Identification, characterization andin silicoADMET prediction of Roflumilast degradation products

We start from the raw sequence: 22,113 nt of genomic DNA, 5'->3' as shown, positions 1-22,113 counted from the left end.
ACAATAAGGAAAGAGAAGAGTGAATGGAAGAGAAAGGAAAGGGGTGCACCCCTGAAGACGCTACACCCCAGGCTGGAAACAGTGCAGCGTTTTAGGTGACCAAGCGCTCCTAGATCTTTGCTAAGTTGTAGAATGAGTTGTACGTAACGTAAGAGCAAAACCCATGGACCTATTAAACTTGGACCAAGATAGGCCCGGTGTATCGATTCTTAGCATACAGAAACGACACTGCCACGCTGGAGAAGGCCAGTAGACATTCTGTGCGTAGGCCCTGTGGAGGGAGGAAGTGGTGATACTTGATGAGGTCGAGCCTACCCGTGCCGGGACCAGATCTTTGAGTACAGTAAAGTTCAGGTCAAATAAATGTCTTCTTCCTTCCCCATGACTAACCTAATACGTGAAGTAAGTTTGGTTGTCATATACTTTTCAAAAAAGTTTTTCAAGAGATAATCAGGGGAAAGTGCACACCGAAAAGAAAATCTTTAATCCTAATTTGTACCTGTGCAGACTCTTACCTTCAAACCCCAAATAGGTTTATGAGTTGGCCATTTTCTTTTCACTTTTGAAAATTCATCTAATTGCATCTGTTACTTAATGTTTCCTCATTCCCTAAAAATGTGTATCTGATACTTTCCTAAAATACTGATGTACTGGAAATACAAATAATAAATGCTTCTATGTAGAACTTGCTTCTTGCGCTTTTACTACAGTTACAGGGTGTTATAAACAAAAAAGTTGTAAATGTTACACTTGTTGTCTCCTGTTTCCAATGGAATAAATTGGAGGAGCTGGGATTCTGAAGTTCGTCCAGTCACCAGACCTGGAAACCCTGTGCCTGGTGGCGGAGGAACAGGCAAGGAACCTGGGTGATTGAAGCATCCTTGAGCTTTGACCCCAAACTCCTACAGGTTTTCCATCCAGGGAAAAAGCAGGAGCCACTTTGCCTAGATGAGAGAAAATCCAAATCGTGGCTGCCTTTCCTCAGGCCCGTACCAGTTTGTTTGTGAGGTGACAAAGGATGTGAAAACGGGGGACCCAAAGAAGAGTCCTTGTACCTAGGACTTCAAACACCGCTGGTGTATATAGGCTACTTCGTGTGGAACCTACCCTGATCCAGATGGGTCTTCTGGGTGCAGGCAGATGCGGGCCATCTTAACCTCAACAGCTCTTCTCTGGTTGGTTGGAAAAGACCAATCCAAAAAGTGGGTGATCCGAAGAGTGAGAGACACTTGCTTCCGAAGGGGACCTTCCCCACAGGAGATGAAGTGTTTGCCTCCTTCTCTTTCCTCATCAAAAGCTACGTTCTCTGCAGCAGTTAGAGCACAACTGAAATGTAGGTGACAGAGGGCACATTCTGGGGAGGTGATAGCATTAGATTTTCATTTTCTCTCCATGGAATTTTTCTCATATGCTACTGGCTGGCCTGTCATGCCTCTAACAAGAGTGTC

The present study reports the degradation behavior of roflumilast (RFL), a new drug developed for the treatment of chronic obstructive pulmonary disease. The degradation of RFL was tested under various stress conditions as per the guidelines of the International Conference on Harmonization. The degradation products (DPs) of RFL were identified, characterized and in silico predictions were made of their pharmacokinetic properties, absorption, distribution, metabolism, excretion and toxicity (ADMET). RFL was subjected to various stress conditions including photodegradation, alkaline and acidic hydrolysis, oxidative and metallic degradation. After analysis by HPLC-DAD, the DPs were isolated by preparative TLC and characterized by high resolution mass spectrometry (HRMS), 1H NMR, 13C NMR and infrared (IR) spectroscopy. RFL tablets were prepared by the addition of solid stressing substances such as excipients and storage in an accelerated stability chamber (40 °C; 75% r.h.) for sixteen months. Resulting DPs from the tablets were analyzed by UFLC-QTOF. The most drastic degradation conditions for RFL were 5 M NaOH(aq), 6 M HCl(aq), 7.5% v/v peracetic acid, which resulted in the isolation of four DPs. However, milder degradation conditions (1 M NaOH(aq) and photolysis) generated six DPs (DP-1, 2, 3, 5, 7 and 8), and are more similar to the actual conditions the drug will be exposed. For tablets containing RFL exposed to an alkaline reagent, two DPs were formed: DP-1 and DP-11. Whereas RFL-containing tablets exposed to acid and oxidizing agents, formed one product DP-11. Forced degradation of RFL led to the formation of eleven DPs, seven of which have never been previously reported. RFL is stable under metallic stress and it is relatively stable during photodegradation testing. The UFLC-QTOF methodology detected a greater number of DPs that formed during the stress conditions tested when compared to the HPLC-DAD methodology. In silico prediction of the ADMET properties of the RFL degradation products and metabolites produced in this study are potentially hepatotoxic.